Even though skin bleaching or toning is said to be dangerous to the human health, it is still the favourite pastime of some women, particularly female celebrities and youths with the ambition of becoming celebrities – both local and international.

Skin whitening, skin lightening, and skin bleaching refer to the practice of using chemical substances in an attempt to lighten skin tone or provide an even skin complexion by reducing the melanin concentration in the skin. The World Health Organization defines bleaching as the intentional alteration of one’s natural skin colour to one relatively if not substantially, lighter in colour, through the use of chemical skin lighting agents, either manufactured, homemade, or the combination of the two.

Everyone, regardless of being a man or woman, wants to have a flawless, smooth-skin tone. Skin bleaching is perceived to be a good option to give one that flawless touch, but the process is not free from side effects. Some of the products are rather very harmful and cause skin cancer too.

Through movies, beauty pageants, modelling, fashion, magazines and TV, bleaching (skin whitening) is promote as a benchmark for beauty. Something the youth of today are copying blindly.

According to the 2005 Ghana Health service report, approximately 30% of Ghanaian women and 5% of Ghanaian men were actively bleaching. This statistic has shot-up, and currently 50%- 60% of adult Ghanaian women are currently or have at one time or the other actively used bleaching agents.

Several chemicals have been shown to be effective in skin whitening, while some have proven to be toxic or have questionable safety profiles, adding to the controversy surrounding their use and impacts on certain ethnic groups

The 3 Northern regions which covers the biggest part of Ghana geographically is one of active rising area of bleaching in Ghana 30%- 50% of adults Northern women are currently or have at one time or the other actively used bleaching agents. Bleaching in the 3 Northern regions of Ghana has become a misconstrued new way of civilization in their societies.

Not even the popular saying ‘Black is beautiful’ has worked on the minds of most youth who decide to bleach their skin.

Out of 6 young ladies on the street of Tamale Wa and Bolgatanga 3 has actively bleach, 2 is actively using a bleaching agent living only 1 out of six ladies who is not indulging in the act. And it is perceived to give them a good status in their group, family and society. Some men are also believed to prefer light skin ladies to those dark in complexion the reason some women bleach. But what will it profit a woman to bleach her skin for a man? If the act comes with a lot of side effects that can even destroy the reason you indulge in it.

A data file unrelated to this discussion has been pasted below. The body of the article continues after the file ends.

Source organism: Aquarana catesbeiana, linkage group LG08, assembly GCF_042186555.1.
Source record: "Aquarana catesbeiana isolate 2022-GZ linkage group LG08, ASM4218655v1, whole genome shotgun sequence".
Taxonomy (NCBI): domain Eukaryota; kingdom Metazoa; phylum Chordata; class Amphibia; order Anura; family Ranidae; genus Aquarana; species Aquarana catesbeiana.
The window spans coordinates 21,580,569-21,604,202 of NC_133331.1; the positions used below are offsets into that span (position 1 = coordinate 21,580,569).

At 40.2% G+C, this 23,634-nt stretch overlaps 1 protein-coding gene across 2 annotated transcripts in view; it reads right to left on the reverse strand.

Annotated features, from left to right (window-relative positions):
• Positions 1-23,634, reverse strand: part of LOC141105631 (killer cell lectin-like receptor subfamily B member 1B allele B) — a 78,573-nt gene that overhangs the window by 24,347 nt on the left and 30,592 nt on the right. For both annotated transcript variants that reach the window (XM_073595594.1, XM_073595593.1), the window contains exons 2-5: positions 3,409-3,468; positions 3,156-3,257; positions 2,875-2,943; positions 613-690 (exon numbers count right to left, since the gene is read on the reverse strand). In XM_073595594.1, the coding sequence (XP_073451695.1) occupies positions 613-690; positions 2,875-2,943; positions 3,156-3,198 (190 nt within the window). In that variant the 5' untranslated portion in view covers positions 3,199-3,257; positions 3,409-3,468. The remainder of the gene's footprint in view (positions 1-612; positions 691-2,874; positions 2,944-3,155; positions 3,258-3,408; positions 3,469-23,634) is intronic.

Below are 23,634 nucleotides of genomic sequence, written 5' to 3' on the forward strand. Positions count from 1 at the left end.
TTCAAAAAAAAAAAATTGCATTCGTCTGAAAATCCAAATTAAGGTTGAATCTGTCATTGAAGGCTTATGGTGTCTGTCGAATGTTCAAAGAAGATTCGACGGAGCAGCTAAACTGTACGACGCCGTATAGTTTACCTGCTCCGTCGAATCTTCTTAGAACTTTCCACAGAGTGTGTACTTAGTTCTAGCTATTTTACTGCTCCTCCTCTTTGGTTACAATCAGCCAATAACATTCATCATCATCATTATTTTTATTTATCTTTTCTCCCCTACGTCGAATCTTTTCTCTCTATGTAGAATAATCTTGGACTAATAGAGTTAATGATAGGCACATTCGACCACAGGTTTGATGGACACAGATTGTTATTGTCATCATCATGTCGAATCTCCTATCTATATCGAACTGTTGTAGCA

The greatest victim of skin bleaching was the late Pop star, Michael Jackson who met his premature and untimely death. Reports indicated that the Pop star had the upper layer of his skin peeled off, destroying his skin ability to produce melanin that protects the skin against ultra-violent rays and exposes the skin to blood cancer such as leukemia and cancer of the liver and kidney.

There have been several calls for women to put a stop to bleaching and be grateful for their God-given skin colours, but all that seem to have fallen on deaf ears.

Currently, Ama K. Abebrese, a presenter on a local television station, and also an actress has added her voice to the anti-bleaching campaign. Together with Nana Ama Mcbrown, Paulina Oduro, and Hamamat supporting my foundation (IK foundation) calling on women to love their natural skin tone and say no to skin bleaching and skin toning.

This campaign is not to point accusing fingers at those who are bleaching, rather to let people understand that we all come in different skin tones and we must love and embrace whatever we are blessed with.

Beauty is not defined by only outer looks but the entirety of one’s personality and therefore light skin cannot set the benchmark for beauty.

Love your natural Skin tone Say no to skin bleaching and toning

Irene Konlan

(Miss Afro Tourism & Culture 2015)


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